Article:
For decades the United States has spent billions of dollars and put millions of people in jail in an effort to fight the sale and use of illegal narcotics. The most popular of these drugs is marijuana. In 2012, almost 19 million Americans used marijuana, which is about 5% of the entire population. With minimal side-effects and such widespread use, we have to ask, why is marijuana use illegal. In his book On Liberty, author John Stuart Mill argues that society should only prohibit actions that are harmful to the rest of society, and that actions that only harm the individual should be allowed. However, this is not how the United States operates. Dozens of drugs have been made illegal for recreational use, including marijuana. If Mill ran the country, stoners and potheads would rejoice, because marijuana would surely be legalized.
In his book, Mill suggests that society only has the right to use force against actions that are harmful to others. In the case of marijuana, Mill would consider this as a “self-regarding vice” because it only affects the person who is using the drug. The same would go for things like alcohol and tobacco, which are, in fact, legal in the United States. However, after learning about the negative effects of secondhand smoke, many enclosed areas like restaurants and office buildings prohibit smoking because of its negative effects. This ideology is very consistent with Mill’s ideas because tobacco is only prohibited when it affects others in society. In those cases, society is allowed to step in and use force, according to Mill.
But marijuana doesn’t have many secondhand effects. The drug only affects the person using it, so why is it illegal? Not only does it conflict with Mill’s ideas, but it is actually a huge missed opportunity for the United States. According to a report from GreenWave advisors, if marijuana were legalized in all 50 states, the market for the drug could be worth as much as $35 billion. Colorado passed Colorado Amendment 64, which legalized the use of recreational marijuana for adults age 21 and over, and the law has been extremely successful.
The success of this new law shows that Mill’s ideas, when put into effect, actually work quite well. Not only are people allowed to use marijuana freely, but the economic and tax benefits are extended to all the citizens of Colorado with no foreseeable negatives. John Stuart Mill would certainly support Colorado Amendment 64, and he would also support federal legalization of marijuana. But Mill wouldn’t just stop there.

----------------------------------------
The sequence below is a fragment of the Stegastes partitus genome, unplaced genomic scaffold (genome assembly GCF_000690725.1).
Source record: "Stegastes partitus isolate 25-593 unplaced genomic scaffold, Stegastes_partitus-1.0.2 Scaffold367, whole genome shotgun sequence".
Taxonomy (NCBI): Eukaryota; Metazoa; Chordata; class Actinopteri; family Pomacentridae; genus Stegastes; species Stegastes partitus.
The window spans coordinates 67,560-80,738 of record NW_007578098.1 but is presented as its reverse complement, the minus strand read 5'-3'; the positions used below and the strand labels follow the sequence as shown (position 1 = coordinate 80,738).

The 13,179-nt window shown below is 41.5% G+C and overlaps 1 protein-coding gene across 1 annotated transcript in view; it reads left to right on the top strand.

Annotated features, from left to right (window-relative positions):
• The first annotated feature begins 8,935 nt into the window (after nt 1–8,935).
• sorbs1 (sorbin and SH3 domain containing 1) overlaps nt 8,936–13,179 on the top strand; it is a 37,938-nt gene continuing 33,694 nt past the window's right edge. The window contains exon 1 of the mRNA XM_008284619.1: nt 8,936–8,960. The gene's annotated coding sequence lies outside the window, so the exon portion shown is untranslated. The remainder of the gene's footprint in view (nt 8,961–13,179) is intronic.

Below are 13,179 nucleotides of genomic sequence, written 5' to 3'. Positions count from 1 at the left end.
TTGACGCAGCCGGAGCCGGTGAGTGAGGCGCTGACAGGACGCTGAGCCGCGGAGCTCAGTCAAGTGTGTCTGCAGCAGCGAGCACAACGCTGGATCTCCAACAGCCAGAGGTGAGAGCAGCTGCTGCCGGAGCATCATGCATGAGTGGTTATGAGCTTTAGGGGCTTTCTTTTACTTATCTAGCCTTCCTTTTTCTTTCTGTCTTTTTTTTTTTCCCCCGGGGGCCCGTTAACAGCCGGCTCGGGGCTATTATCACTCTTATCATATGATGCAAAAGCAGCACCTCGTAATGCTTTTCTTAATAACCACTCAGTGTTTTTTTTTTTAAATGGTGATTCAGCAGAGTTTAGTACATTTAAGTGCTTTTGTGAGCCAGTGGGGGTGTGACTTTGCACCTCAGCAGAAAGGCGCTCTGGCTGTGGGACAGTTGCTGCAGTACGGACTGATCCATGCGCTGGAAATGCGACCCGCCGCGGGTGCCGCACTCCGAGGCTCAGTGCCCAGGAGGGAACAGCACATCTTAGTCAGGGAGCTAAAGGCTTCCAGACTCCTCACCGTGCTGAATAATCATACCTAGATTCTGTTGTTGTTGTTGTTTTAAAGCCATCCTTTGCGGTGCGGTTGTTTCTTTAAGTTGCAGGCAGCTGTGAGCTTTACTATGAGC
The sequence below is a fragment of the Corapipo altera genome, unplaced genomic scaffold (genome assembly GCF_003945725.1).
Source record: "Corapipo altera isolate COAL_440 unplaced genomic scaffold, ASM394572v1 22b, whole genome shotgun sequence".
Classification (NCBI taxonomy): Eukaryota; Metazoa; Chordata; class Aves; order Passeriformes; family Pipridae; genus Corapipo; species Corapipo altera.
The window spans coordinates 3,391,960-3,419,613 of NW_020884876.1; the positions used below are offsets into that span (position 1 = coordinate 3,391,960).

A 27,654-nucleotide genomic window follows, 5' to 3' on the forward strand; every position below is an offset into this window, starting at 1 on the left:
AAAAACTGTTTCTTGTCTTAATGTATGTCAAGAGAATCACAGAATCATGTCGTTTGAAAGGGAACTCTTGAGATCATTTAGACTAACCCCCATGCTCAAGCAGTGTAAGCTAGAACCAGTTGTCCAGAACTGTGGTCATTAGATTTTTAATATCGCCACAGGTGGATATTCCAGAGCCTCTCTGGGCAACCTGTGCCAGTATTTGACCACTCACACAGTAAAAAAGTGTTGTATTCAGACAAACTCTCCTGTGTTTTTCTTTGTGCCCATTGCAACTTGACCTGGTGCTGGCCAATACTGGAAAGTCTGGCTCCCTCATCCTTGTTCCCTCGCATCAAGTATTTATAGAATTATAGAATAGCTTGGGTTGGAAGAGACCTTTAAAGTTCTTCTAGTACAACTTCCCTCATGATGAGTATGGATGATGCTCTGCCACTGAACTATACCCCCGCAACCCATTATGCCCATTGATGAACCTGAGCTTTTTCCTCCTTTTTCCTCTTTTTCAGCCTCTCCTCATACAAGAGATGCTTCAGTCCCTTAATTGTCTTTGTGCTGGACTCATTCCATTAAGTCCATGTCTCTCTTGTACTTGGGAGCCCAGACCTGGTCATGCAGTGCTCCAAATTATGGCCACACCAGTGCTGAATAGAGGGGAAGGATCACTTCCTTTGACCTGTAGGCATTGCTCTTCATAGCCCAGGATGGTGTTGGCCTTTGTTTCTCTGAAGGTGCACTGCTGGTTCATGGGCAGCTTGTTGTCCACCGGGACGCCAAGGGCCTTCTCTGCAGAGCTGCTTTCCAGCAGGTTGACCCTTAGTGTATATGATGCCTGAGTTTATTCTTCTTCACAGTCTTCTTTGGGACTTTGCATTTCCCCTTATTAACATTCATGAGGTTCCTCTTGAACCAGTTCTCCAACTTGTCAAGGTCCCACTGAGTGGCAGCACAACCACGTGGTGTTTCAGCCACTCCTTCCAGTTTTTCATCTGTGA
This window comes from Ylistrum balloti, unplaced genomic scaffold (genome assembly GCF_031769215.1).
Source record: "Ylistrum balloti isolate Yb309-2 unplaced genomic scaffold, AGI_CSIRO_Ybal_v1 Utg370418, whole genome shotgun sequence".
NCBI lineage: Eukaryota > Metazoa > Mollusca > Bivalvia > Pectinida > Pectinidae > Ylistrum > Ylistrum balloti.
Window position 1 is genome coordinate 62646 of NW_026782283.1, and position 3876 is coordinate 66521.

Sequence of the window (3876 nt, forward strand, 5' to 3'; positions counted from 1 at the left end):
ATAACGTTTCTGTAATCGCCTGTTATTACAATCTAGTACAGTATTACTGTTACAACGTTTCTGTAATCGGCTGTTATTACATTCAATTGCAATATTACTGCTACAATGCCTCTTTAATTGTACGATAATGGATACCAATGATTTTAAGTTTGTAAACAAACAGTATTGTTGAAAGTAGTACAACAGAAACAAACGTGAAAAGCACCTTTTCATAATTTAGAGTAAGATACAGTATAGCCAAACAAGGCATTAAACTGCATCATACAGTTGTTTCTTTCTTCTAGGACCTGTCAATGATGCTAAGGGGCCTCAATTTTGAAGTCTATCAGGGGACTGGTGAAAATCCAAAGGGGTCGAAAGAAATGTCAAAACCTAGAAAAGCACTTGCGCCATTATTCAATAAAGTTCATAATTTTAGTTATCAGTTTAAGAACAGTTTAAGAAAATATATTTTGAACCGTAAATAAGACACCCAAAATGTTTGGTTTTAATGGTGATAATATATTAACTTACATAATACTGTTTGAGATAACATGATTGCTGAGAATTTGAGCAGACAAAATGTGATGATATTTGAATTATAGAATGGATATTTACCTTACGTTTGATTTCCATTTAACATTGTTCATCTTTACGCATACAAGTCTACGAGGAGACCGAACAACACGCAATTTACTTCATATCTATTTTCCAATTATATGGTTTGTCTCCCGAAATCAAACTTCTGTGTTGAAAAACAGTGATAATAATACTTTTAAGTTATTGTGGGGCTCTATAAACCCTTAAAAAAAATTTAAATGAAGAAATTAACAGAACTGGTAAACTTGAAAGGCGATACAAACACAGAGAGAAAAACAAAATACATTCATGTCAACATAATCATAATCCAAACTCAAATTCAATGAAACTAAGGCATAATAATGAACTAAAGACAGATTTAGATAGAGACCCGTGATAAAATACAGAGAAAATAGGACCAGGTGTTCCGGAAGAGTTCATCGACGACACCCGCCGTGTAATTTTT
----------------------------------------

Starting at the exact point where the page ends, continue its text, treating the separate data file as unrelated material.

According to Mill, any self-regarding vice, no matter how harmful, should be allowed without societal interference. So, this would suggest that any type of narcotic should be allowed to be used recreationally. This would allow for the use of heroine, cocaine, LSD, and many more illicit drugs. While in theory this idea of allowing all self-regarding vices makes sense, in practice, it seems that we have to draw the line somewhere. As a society, we don’t want to allow all drugs because many of them are far more harmful than others. So we should take Mill’s advice with a grain of salt. But as far as marijuana, Mill’s ideology would help our society.
When I first came to the University of Michigan, I was only focused on getting good grades so that I could get a good job. All the work I had done in high school and was doing in college was towards my life in the future. Every time I wanted to take a break or procrastinate on an assignment I told myself that it would all pay off in time. My thinking has changed somewhat, I still truly believe that my hard work will pay off in time but I am more focused now on actually learning for the sake of understanding the world around me.
The best way I can prove this shift in my attitude towards education is through the progression of my blog posts. My first blog post, A Mathematical Proof of Menand’s Theory 1 (please not that this hyperlink is to a list of my blog posts with my most recent on top), is solely about getting a job after college. I thought that simply receiving an education in anything, as long as it taught me the skills necessary for the job I wanted, was acceptable.
As the readings in my Political Science 101 class began to become older and authored by more famous philosophers, they also became more cynical. My second blog post followed my reading of Huizinga’s definition of play and Bartlett Giamatti’s Take Time for Paradise. Huizinga, a 20th century philosopher, defined play as a disinterested world in which we enter where there are no consequences or worries. Giamatti wrote that people love to watch sports because essentially they are attempting to live through the players. By watching their grace and coordination we feel the positives such as the thrill of the win or a great play without having to feel the negatives like injuries or financial dependence. I saw spectators at sporting events becoming enthralled and aggressive in the stands. I witnessed fans attempting to live through the players and although I understood why the spectators would want to experience the game through the athletes, and even though I participated in it, I was still partly disgusted by the behavior I was seeing.